For example, on May 5 last year, 16-pound boxes of 10-row Brooks cherries fetched between $65-$75 f.o.b. prices, according to U.S. Department of Agriculture Market News Reports. That range dropped by $20 the next week.
Not so easy anymore
Once upon a time, cherries were considered a relatively easy tree fruit to grow in California. They required few sprays, about three weeks of intense labor for only two varieties — Burlat, an early ripening variety, and Bings, “the main show,” said Greg Costa, a Lodi grower and member of the California Cherry Board.
The industry centered in the Santa Clara Valley south of San Francisco, a place with moderate temperatures and conducive soils with which no other cherry growing region in the nation wanted to compete.
Eventually though, urbanization and high land prices in the area now known as Silicon Valley pushed the cherry farming families — mostly descendants of Italian immigrants — into the Stockton and Lodi areas of the Central Valley of California, where about 70 percent of the state’s cherries are grown today.
In the 1960s, the onset of cherry buckskin disease ushered in the days of year-round maintenance and at one point took the California acreage way down. “That eliminated cherries from certain parts of California,” Costa said.
The early 1990s brought about chemical bloom manipulators that helped growers overcome low chill, and opened the doors to planting more acreage in the hotter south, such as Bakersfield, some 240 miles away.
Acreage has surged in the past 10 years due to rising demand in Asian markets and Canada. Bearing acreage climbed from 26,000 to 33,000 from 2007-2014, according to the U.S. Department of Agriculture. Some growers estimate overall acreage is well above 40,000 acres now.
In contrast, Washington had 35,000 bearing acres in 2014 and an estimated 40,000 acres in 2015, but produced three times the volume of California in 2015.
These days, California’s well-documented droughts affect all growers, but they face other challenges specific to cherries — heat stress, salty ground water and low chill.
Cherries, more than even apples or pears, require a certain amount of winter chill to thrive the following summer. Central California has not been getting that. Some blame climate change, others the decline of fog.
California’s Central Valley is famous for tule fog, a winter phenomenon named after a local grass and best known for causing traffic accidents. However, that fog also insulates fruit trees from sunshine, moderating temperatures so the trees can acquire enough chill units. Most locals and meteorologists claim the fog is on the wane.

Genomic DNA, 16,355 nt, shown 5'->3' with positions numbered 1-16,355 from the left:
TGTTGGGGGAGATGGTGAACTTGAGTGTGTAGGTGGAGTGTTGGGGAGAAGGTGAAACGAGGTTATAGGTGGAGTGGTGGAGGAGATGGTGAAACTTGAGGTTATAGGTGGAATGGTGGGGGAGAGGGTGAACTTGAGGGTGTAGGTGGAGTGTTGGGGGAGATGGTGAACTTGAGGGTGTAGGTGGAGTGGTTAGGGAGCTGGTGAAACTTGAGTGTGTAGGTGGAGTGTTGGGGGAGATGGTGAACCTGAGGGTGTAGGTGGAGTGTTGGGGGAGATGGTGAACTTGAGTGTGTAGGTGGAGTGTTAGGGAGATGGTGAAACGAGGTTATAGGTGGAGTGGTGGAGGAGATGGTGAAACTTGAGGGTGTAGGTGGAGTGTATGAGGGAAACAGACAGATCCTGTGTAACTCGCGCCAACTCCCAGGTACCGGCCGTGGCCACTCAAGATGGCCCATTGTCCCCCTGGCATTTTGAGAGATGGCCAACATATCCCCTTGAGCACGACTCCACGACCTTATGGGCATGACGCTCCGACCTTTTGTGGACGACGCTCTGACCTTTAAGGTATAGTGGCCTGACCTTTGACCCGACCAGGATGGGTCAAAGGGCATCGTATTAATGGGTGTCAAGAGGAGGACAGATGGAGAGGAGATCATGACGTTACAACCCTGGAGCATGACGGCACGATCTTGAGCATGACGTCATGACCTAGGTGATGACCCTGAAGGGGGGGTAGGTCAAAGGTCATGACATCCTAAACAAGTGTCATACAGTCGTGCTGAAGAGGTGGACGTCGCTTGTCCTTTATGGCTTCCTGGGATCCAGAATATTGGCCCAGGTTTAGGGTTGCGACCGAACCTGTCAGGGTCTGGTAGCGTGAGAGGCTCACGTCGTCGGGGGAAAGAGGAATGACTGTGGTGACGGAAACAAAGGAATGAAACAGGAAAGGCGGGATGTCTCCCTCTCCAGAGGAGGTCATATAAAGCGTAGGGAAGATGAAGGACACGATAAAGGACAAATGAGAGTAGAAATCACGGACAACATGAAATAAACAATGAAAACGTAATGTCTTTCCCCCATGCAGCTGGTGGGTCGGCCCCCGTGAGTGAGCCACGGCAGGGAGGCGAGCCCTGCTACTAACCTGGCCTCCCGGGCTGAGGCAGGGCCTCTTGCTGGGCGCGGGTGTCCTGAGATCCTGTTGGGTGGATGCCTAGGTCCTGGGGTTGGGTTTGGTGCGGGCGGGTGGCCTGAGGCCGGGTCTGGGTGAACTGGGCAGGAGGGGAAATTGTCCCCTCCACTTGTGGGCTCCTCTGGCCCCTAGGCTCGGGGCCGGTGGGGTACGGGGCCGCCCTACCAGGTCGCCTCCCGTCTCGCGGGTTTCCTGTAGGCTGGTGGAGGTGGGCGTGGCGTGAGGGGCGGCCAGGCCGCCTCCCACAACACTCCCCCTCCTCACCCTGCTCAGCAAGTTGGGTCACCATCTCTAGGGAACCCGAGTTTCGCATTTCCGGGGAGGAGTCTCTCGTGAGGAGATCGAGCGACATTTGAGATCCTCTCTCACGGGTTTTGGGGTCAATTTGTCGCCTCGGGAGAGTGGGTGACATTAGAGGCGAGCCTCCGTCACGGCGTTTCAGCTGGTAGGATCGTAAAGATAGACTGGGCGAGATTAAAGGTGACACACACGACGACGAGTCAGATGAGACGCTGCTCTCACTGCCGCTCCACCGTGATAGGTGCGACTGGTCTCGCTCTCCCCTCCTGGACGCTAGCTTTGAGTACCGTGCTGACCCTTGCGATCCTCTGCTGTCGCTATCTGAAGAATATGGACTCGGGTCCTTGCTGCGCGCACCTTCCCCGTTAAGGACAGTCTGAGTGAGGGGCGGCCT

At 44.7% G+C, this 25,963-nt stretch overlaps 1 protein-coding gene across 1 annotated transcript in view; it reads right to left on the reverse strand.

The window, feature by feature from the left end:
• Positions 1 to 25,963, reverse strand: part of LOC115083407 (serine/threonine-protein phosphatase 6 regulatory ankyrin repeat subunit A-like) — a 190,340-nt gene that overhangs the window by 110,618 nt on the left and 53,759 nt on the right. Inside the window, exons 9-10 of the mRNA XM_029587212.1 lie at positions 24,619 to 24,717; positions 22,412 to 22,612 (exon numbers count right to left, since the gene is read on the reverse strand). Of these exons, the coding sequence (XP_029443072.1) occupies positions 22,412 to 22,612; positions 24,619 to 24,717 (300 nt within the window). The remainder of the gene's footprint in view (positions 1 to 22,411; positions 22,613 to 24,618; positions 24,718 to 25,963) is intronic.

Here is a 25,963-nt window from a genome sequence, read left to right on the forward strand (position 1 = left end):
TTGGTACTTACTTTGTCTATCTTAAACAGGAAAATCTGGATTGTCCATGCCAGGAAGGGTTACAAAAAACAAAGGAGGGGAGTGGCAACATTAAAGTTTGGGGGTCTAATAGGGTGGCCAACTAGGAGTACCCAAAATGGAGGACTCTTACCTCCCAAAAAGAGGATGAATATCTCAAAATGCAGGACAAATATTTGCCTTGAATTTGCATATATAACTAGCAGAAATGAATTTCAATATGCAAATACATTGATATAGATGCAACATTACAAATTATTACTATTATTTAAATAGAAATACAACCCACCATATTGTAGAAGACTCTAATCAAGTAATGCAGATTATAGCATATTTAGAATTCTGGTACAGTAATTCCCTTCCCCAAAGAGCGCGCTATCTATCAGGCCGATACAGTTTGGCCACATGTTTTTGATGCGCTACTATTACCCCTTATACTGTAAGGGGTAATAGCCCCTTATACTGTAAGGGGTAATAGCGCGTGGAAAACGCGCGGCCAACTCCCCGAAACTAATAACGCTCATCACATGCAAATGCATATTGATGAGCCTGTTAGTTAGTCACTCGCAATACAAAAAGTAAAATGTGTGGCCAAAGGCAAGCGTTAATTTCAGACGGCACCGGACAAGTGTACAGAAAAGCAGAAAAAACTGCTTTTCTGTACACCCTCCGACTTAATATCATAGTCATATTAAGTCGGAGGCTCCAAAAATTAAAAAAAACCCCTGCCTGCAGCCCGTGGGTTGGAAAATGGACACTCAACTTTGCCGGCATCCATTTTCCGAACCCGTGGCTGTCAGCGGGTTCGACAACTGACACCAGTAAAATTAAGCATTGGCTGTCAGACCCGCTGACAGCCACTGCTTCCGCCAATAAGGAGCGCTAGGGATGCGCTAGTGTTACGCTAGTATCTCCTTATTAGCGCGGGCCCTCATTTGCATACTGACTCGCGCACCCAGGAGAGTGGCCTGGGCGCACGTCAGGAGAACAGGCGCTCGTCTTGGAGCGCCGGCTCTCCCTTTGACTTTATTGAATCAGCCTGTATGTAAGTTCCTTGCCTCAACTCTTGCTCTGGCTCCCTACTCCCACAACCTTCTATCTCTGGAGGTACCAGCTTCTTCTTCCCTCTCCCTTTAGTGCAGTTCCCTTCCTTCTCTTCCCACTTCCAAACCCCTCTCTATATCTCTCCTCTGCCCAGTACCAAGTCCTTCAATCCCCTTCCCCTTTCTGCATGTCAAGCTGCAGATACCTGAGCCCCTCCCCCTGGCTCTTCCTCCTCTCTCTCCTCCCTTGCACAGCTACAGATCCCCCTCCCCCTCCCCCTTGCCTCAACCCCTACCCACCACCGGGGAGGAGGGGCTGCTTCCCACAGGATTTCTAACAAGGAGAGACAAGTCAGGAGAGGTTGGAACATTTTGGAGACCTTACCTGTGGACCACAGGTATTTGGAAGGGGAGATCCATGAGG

To compensate, Frost turns on overhead micro sprinklers or stretches shade netting across his canopies if the temperature climbs above 55 degrees from November 1 to late January, a time of year Washington growers would be more worried about cold hardiness.
Private breeders, meanwhile, have been experimenting with new low-chill varieties that tolerate warm winters. Growers commonly plant test plots to see which ones work, letting the once ubiquitous Bing shrink as a percentage of the crop.
The industry still is looking for the “silver bullet,” a variety that will ripen early, stay firm and resist cracking, said Gotelli of O-G Packing.
Gotelli forecasts a good future for the cherry industry due to the variety research and continued improvements to packing lines. He even forecasts a bump in the labor pool as the growing blueberry industry automates, freeing up workers for cherries.
However, he does not expect the cherry industry to expand much. “I don’t think it’s going to keep expanding for a little while here for California, not at the pace that it was.”
Coral, Brooks and Tulare are the most common varieties in the southern part of the state, with Coral working the best so far, said Frost, who has been removing his Tulare trees and plans to take out some Brooks soon.
Heat stress during and after harvest also takes its toll, causing a higher percentage of doubles and spurs. Bakersfield averages a high temperature of 97 degrees in July, compared to 88 in Yakima, Washington.
In short, cherries are a tough crop in California.
“It was pretty arrogant of us to plant cherries down here in the desert,” he said. But Frost calls himself an optimist. “I think we can do it down here. We’ve got plenty of problems, but we’ve also got ideas how to solve them.” •
– by Ross Courtney
Editor’s note: This story was updated to reflect changes to California’s 2016 crop estimate following heavy rains in May.